- ISAR: A Screening Tool for Seniors in the Emergency Department at Increased Risk of Adverse Outcomes
- Geriatric Emergency Department Guideline
- Ten Things to Look for in a Senior-Friendly Emergency Room
- Geriatric Emergency Management (GEM)
- Discharging Elders from ED to the Community: What You Need to Know?
- Improve Decision Making Involving Frail Elderly and Caregivers on Location of Care
The following case studies offer useful examples of how some of the above-noted tools have successfully been implemented into practice:
A useful framework for integration of community and clinical care is also worth reading as it outlines a core set of preventive services with high economic value and health benefit for elderly patients with broader applicability to the general population.
Focus on Transition Points Where Integration is Most Likely to be at Risk
Fostering proper collaboration and communication during transitions of care is critically important. Examples of transition points include hospital discharge to home or other care settings. Useful tools in this regard include the IDEAL: Discharge Planning Strategy, to ensure patients and families have the information and skills required to take care of themselves when they leave the hospital. Quality improvement techniques such as process or value-stream mapping may be helpful in identifying bottlenecks and inefficiencies in discharge practices. The following 'How-to Guides' are useful tools to for improving transitions to both clinical offices as well as skilled nursing facilities to avoid re-hospitalizations. The use of evidence-based clinical practice guidelines such as Clinical Best Practice Guidelines: Care Transitions can also facilitate improvements in practice.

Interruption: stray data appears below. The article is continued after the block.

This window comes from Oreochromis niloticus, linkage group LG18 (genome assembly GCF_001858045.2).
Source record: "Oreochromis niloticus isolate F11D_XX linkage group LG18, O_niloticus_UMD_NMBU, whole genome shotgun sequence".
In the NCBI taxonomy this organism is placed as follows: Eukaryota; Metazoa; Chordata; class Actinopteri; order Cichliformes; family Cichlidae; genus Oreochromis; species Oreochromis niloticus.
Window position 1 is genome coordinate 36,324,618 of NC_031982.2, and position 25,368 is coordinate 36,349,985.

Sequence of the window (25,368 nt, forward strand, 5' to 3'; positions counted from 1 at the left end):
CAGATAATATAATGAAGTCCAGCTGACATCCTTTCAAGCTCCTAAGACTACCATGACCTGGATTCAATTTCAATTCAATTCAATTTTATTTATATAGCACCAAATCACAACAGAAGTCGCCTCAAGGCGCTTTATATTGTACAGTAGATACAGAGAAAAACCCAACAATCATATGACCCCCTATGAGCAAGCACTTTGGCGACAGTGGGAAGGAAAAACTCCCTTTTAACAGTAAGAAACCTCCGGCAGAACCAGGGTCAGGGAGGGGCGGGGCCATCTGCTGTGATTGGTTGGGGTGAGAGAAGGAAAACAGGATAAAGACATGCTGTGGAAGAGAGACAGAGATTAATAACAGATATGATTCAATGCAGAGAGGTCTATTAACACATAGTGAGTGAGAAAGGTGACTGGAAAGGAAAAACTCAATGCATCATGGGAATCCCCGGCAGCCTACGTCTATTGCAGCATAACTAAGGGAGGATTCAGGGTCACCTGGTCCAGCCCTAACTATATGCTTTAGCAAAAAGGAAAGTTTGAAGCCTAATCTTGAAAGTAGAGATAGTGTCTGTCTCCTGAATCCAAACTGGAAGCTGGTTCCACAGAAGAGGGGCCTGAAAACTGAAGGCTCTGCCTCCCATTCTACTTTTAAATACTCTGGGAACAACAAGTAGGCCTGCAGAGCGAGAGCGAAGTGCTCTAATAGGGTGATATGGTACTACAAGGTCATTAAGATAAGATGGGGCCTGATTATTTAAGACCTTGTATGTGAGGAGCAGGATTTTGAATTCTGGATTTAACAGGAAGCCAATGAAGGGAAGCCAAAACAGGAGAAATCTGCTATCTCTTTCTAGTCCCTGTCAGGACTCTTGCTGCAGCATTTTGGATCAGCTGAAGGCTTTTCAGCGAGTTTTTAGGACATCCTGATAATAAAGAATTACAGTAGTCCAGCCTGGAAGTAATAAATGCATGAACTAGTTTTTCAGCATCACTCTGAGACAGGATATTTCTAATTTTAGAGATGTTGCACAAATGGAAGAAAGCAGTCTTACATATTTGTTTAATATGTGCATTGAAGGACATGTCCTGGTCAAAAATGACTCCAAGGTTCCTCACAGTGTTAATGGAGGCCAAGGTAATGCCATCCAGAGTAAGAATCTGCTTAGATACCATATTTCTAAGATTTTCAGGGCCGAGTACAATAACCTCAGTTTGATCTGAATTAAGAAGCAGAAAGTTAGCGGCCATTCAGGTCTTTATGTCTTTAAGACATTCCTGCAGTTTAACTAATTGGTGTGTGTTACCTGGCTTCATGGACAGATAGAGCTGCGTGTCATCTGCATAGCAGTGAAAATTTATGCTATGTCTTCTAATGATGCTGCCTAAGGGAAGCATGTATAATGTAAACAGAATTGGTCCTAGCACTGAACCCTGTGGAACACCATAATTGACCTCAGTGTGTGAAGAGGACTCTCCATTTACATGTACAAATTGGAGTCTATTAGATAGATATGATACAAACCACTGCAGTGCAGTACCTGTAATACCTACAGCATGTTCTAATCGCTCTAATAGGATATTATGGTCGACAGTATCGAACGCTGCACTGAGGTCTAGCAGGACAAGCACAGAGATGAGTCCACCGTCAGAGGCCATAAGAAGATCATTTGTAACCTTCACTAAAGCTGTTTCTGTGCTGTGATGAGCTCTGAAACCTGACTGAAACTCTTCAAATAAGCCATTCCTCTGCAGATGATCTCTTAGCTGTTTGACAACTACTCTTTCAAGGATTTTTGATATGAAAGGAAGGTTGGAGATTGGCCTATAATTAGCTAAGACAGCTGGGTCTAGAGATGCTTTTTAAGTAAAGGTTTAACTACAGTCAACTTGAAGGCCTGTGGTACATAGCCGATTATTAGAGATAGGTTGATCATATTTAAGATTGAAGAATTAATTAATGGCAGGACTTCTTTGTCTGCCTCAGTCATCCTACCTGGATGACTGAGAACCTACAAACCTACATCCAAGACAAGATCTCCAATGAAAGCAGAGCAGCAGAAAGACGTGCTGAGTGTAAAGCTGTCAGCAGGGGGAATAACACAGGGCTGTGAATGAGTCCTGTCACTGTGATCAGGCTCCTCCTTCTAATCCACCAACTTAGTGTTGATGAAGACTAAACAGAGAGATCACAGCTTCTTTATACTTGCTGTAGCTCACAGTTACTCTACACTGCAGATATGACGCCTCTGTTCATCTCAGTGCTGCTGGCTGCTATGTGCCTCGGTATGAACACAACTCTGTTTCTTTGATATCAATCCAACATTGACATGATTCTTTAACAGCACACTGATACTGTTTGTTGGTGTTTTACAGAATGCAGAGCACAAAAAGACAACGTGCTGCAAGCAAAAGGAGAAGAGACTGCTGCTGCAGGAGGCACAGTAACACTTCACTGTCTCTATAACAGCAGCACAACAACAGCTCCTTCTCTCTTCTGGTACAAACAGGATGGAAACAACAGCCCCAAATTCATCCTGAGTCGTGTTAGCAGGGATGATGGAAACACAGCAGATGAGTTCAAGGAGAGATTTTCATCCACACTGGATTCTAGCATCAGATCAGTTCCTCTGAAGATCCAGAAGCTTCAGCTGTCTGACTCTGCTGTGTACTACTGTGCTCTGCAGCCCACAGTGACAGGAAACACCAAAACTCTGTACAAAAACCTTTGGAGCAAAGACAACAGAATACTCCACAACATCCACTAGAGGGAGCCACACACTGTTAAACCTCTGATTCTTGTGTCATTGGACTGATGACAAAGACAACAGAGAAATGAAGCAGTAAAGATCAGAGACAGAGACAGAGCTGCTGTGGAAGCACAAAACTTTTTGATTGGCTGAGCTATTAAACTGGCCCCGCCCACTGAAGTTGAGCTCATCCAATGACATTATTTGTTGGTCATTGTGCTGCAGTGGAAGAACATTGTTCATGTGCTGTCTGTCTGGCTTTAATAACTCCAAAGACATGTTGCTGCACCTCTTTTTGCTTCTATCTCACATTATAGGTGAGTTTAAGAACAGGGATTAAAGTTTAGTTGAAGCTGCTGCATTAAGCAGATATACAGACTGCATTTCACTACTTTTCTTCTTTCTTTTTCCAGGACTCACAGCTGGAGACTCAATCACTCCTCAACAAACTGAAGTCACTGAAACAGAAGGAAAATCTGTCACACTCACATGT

Empower Patients and Families to Help Design a More Responsive System
Patients and families are the best sources of information when it comes to what is working well and what isn't. Useful tools for organizations to access in this regard include the Guide to Patient and Family Engagement in Hospital Quality and Safety, Working with Patients and Families as Advisors as well as a Gap Analysis to determine organizational readiness for patient and family engagement.
Make Integration a Strategic Priority Shared Collaboratively & Measure Achievements Regularly
Fostering relationships with other organizations, including care providers, suppliers, vendors, academia and private corporations may be worth exploring in order to develop innovative ways to integrate care. A useful example of a partnership strategy from Mount Sinai hospital demonstrates the need for organizations to look beyond their walls to identify partners who may further a shared vision. The public/private partnership (P3) model might also be worth considering in bringing additional stakeholders to the discussion. A useful case study that demonstrates how collaborative partnerships can be fostered to deliver patient-centered care and improve care coordination can be found here. In order to improve integration, measurement is a critical starting place. Metrics should be linked to a larger organizational or system-wide strategy where possible so that there are clear lines of accountability for performance. Tools such as the Balanced Scorecard can be useful in this regard.
Incent Providers and Organizations to Make Integration a Reality
Policy makers need to develop systems that provide the right mix of incentives for providers operating in siloed systems to work together collaboratively to improve integration of care.